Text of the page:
Tag Archives: christianity

Giles Fraser, intolerance and double standards

I wrote this in the hope that the Guardian might be interested in publishing it in their “response” column in the paper – they weren’t. Waste not want not…

Reading Giles Fraser harrumphing about Ariane Sherine and the British Humanist Association’s latest campaign (“Choosing for oneself”, 2 December 2009), it occurred to me that the BHA’s next project should be to launch a range of posters with the slogan “motherhood and apple pie – we love them!” just as an experiment to see quite how much ink Christians would then go on to spill, condemning them for it in no uncertain terms.

For Fraser is not the only Christian to impugn sinister motives behind the “don’t label me” campaign. Writing for the Guardian, the most spiteful insult he could think of was to compare Ms Sherine to Thatcher; the Telegraph’s Ed West has decided that the campaign smacks of Stalinism and a quick Google search will reveal plenty of examples of Reductio ad Hitlerum.

This response represents a bit of a problem for a determinedly non-chippy atheist such as myself. I always used to detest the proselytising habit of some of my fellow non-believers. The BHA newsletter which I was sent a few years ago advertising Christmas cards with the crosses all replaced with a humanist “H” quickly went in the bin. I wrote my undergraduate dissertation on Dawkins and his religious critics in 1997[1] (long before it was fashionable) in which I took the man to task for suggesting in his Reith lecture that the X-Files’ weekly stream of monsters and the unexplained was akin to racist propaganda.

But something changed. I think it was December 2006 when the newspapers were filled with Archbishops claiming that “aggressive secularists” were trying to ban Christmas in response to a series of tabloid stories making inaccurate allegations about a few councils and a few government ministers’ Christmas cards containing the dread phrase “seasons greetings”. Up until that point I had naively assumed that secularism was something we could all agree on. Perhaps that was true 20 years ago but the rise of evangelism seems to have changed all that.

What I don’t understand is why so many “moderate” believers set the standard of acceptable behaviour more highly for atheists than they do for their fellow religionists. Just as Ariane Sherine’s plea for tolerance has been denounced by Fraser et al as extremism, so the Dean of Southwark compared Dawkins in this paper a few years ago for being “just as fundamentalist as the people setting off bombs on the tube.”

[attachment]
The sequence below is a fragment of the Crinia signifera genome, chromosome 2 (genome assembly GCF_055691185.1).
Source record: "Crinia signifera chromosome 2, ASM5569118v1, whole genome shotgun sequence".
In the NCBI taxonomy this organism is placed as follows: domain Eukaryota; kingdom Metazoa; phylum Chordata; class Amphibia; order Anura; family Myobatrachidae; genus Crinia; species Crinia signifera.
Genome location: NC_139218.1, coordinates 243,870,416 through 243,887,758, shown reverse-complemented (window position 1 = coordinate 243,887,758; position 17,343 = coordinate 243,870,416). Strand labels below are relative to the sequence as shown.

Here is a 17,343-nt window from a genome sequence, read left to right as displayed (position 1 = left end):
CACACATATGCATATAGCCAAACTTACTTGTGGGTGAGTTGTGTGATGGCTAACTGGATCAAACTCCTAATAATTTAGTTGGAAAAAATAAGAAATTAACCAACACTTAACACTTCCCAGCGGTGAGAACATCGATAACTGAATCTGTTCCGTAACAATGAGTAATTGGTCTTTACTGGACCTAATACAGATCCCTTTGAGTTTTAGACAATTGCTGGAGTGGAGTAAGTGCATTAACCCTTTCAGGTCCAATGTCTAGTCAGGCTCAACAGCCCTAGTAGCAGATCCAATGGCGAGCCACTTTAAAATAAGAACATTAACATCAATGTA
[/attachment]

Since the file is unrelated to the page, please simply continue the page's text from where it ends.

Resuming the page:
The “don’t label me” campaign is about consciousness raising. It isn’t about saying that parents shouldn’t be allowed to tell their children about what they believe, it is about letting them choose their identity for themselves. Many Christians – including my own parents – already do this. But it is an issue which resonates with many atheists because, sadly, many of them bear the scars of such an upbringing. It is a shame that Giles Fraser treats their plea for tolerance with scorn and not compassion.

[1] BA Hons (Theology and Religious Studies), natch.

Telegraph brands Christians as objectively anti-human

What the hell is Alex Singleton going on about? He has taken Christian Aid to task for using the slogan “We stand for humanity” on the grounds that it doesn’t “fit with the brand name.”

Now, it happens that I’m an atheist-pantheist-rationalist-secularist-humanist-whateverthemoodtakesmeist (I think that just about sums it up), but the last – the last – thing I would ever criticise a Christian group for being is pro-human. Quite the opposite; anything that emphasises the strong humanist thread that can be found throughout the Gospel (as opposed to the bits which get Mel Gibson all excited and quivery over) should be applauded. Without meaning to be patronising, well done chaps, you actually get it (millions don’t). Stick with that brand of Christianity and you won’t hear a peep of criticism from me.

Back to the blog, some eejit has commented: “I think it’s fair to say they have somewhat lost the plot.” I think its fair to say that only someone who doesn’t actually know the plot of the Gospels would actually write that. Who needs Dawkins, Hitchens et al, when you have fellow Christians, eh?

A lesson for us all, I feel

With the Atheist Bus Campaign now at £38,000 and climbing, Peter Black asks:

Wouldn’t all this money committed on both sides of the argument have been better spent on actually helping people have a good Christmas, the homeless for example?

Allow me to quote Matthew 26:6-13 (lolcats version):

6 So Jebuz was outside in Bethany, inside the house of Simon the lepr,7 Woman popped up wif can of tuna, and poured oilz on his head, as he sitted at cheezburger.8 But when his bfz sees it, thays angry, saying, Y to waste?9 Dis oilz might have been sold for much, and give to other kittehz wif no cheezburgerz.